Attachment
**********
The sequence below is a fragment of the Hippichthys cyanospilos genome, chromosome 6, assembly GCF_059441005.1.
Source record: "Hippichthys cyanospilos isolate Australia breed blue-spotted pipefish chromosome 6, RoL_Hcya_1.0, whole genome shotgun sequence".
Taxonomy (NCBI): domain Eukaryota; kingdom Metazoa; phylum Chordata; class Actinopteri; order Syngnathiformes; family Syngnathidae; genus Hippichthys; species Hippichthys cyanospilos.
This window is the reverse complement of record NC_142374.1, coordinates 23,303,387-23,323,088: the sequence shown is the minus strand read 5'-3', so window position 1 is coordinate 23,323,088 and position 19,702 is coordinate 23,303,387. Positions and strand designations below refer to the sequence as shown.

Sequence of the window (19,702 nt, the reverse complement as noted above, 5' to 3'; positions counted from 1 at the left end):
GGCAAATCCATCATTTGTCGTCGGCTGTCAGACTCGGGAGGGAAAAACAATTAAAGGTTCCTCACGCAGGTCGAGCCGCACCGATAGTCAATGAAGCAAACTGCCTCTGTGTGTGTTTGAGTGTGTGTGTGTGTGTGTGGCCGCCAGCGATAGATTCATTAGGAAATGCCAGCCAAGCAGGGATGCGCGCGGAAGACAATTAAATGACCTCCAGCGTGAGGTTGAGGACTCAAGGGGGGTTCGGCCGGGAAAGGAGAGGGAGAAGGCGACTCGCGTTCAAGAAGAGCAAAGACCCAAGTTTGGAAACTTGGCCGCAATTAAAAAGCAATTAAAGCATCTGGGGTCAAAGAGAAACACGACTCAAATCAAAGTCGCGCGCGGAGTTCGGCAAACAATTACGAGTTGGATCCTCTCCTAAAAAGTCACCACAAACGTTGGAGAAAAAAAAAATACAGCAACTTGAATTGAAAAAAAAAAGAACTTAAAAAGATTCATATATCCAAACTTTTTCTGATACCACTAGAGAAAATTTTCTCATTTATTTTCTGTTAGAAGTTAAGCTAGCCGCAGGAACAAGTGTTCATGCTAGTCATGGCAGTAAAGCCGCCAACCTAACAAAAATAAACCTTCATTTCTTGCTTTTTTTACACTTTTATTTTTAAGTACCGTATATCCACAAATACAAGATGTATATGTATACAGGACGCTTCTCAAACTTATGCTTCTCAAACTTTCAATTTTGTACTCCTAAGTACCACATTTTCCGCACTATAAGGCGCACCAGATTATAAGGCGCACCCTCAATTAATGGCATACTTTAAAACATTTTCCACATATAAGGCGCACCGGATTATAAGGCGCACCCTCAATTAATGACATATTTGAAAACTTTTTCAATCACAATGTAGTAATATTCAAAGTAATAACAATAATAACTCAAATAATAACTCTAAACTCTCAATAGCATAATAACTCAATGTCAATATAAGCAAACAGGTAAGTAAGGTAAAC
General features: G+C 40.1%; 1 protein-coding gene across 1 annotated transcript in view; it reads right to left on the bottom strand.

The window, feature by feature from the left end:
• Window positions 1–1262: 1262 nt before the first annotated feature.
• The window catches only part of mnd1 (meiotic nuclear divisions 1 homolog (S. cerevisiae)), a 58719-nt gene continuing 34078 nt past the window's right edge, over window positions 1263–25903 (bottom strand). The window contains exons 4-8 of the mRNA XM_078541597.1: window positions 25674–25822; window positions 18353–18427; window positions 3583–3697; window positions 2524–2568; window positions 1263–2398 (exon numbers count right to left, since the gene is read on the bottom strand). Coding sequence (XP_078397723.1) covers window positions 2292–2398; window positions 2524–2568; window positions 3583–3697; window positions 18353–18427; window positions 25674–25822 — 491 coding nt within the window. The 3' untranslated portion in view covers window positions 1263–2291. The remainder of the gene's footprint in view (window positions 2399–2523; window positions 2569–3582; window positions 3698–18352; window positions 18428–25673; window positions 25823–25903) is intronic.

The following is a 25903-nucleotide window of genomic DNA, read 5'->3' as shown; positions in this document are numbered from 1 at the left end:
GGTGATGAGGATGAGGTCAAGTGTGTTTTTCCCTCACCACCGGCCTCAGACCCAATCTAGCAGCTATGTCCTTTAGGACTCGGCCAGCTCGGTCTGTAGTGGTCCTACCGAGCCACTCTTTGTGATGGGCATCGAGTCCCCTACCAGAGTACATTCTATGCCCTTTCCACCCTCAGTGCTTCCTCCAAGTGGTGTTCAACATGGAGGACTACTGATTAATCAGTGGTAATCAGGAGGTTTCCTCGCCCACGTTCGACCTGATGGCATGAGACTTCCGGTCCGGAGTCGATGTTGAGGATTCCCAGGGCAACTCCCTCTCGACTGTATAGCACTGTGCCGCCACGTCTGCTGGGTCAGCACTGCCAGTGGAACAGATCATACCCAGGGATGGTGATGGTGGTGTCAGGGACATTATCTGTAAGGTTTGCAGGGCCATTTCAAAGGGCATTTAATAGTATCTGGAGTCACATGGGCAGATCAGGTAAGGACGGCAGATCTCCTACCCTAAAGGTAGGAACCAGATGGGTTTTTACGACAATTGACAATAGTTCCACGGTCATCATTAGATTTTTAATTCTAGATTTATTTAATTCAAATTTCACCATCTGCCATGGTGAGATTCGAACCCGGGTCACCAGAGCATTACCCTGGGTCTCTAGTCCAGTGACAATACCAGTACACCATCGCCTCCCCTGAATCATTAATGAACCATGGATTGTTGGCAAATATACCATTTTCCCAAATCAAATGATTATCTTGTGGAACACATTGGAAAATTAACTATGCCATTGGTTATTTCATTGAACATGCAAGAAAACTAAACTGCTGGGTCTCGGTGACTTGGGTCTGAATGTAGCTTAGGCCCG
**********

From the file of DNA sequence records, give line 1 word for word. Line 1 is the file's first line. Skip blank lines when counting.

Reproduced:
The sequence below is a fragment of the Hippichthys cyanospilos genome, chromosome 6, assembly GCF_059441005.1.